Migration Mysteries

The mystery of bird migration has filled people with a sense of wonder and amazement for thousands of years. Consider, for example, the mystery of a Tennessee warbler which, after a journey of 3,000 miles, will often return to the same tree to nest year after year. Greater shearwaters migrate 8,000 miles annually, and mallards have been observed by jets at an altitude of 21,000 feet. Hummingbirds can fly 500 miles in 25 hours at an average speed of 20 mph. How and why do these birds migrate?

The following eight examples, generated from eBird data, describe the migration patterns of some Iowa birds:

1. American Robin - Most robins spend the winter in the southern United States and migrate each spring to the northern states and southern Canada where they nest and spend the summer. Although most leave Iowa in the fall, every year a few robins winter in Iowa. Robins that nest in Iowa typically winter in Missouri, Arkansas, Louisiana, Kansas, Oklahoma, Texas, Tennessee, and Mississippi.

2. Dark-eyed Junco - Juncos nest from far northern United States north into Canada. In fall, they migrate south where many will winter in Iowa and surrounding states. In spring, they leave Iowa to go back north to their nesting grounds in northern Minnesota and Wisconsin, as well as Manitoba and Ontario in southern Canada.

3. Ruby-throated Hummingbird - This hummingbird nests in the central United States and southern Canada. In late fall, it migrates south, eventually crossing the Gulf of Mexico and winters in southern Mexico, Guatemala, Honduras, Nicaragua, and Costa Rica. In spring, it reverses this migration pattern and returns to Iowa in May.

4. Upland Sandpiper - This bird nests on grasslands in Iowa and other prairie states. In fall, it migrates south, eventually reaching Argentina and Paraguay in South America where it spends the winter. The next spring, it returns to Iowa in April. It has one of the longest migrations of any Iowa bird.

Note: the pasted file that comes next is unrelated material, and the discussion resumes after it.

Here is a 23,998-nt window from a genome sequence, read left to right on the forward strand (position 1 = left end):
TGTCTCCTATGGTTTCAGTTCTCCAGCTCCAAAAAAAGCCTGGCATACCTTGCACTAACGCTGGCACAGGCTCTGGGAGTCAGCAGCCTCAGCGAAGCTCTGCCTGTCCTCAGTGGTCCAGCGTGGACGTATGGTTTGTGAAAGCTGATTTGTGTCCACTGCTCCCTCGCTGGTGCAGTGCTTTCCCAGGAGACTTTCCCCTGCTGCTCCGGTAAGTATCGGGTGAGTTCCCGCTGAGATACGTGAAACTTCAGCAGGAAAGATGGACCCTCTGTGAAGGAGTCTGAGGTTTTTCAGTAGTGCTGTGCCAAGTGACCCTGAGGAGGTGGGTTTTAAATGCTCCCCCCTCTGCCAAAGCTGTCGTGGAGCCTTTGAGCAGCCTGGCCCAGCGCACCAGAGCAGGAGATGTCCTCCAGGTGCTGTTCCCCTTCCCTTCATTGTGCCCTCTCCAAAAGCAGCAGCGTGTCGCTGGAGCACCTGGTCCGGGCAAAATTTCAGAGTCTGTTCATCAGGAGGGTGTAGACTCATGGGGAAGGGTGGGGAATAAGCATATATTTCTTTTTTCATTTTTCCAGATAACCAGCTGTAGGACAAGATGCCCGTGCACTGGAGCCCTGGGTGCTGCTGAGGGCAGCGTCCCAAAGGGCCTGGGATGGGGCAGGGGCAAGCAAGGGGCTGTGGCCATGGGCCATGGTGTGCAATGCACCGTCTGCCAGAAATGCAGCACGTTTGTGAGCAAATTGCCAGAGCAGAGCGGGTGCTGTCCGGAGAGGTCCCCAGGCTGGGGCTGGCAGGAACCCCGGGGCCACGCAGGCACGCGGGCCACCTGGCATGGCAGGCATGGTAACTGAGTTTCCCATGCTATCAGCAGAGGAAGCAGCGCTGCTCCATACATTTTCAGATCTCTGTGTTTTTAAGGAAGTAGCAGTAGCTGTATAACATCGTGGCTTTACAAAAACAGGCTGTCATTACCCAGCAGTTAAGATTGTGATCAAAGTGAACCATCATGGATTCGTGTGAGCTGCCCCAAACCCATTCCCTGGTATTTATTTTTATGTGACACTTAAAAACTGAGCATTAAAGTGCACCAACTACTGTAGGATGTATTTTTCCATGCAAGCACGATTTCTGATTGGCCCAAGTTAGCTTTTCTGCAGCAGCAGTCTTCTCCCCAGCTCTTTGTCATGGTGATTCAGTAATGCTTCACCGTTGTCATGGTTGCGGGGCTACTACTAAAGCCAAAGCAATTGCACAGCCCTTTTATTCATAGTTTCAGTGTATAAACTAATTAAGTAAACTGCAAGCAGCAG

5. Tundra Swan - This swan has an unusual migration pattern because it moves not only in a north-south direction but also from west to east. The birds nest in the far north of Canada and Alaska near the Arctic Ocean. In fall, they migrate to the southeast and usually winter along the Atlantic Coast from Maryland to North Carolina. In spring, they fly back northwest to their breeding grounds. In Iowa, we most often see wild swans in the northeast part of the state along the Mississippi River. One of the best places to see tundra swans in Iowa is on the Mississippi River near Harper's Ferry.

6. Bobolink - The bobolink nests in tall grasses, flooded meadows, and prairies in the Midwest. In the fall, it starts its journey to South America, staying mostly east of the Andes Mountains. It winters in South America from southern Brazil through Bolivia and Paraguay to northern Argentina.

7. Red-winged Blackbird - This bird signals the arrival of spring in Iowa. The males show up as soon as the snow melts in late February or March to stake out their territories here in Iowa. Even in snowstorms, the red-winged blackbird is seen in many of Iowa's road ditches. In early August, large flocks of blackbirds can be seen congregating to get ready for their flight to southern United States. Most blackbirds from Iowa winter in Missouri, Arkansas, Kansas, Oklahoma, Texas, Kentucky, and Tennessee. During migration and on the wintering grounds, these birds form flocks of hundreds of thousands or even several million birds. These flocks are a nuisance because they feed on grain that farmers have fed to their livestock. The birds also are a problem because of their droppings; the droppings that accumulate below the roosts are messy and they may cause health hazards.

8. Baltimore Oriole - The oriole winters from southern Mexico south through Central America (Guatemala, Honduras, Nicaragua, Costa Rica, and Panama) and into northern South America (Colombia).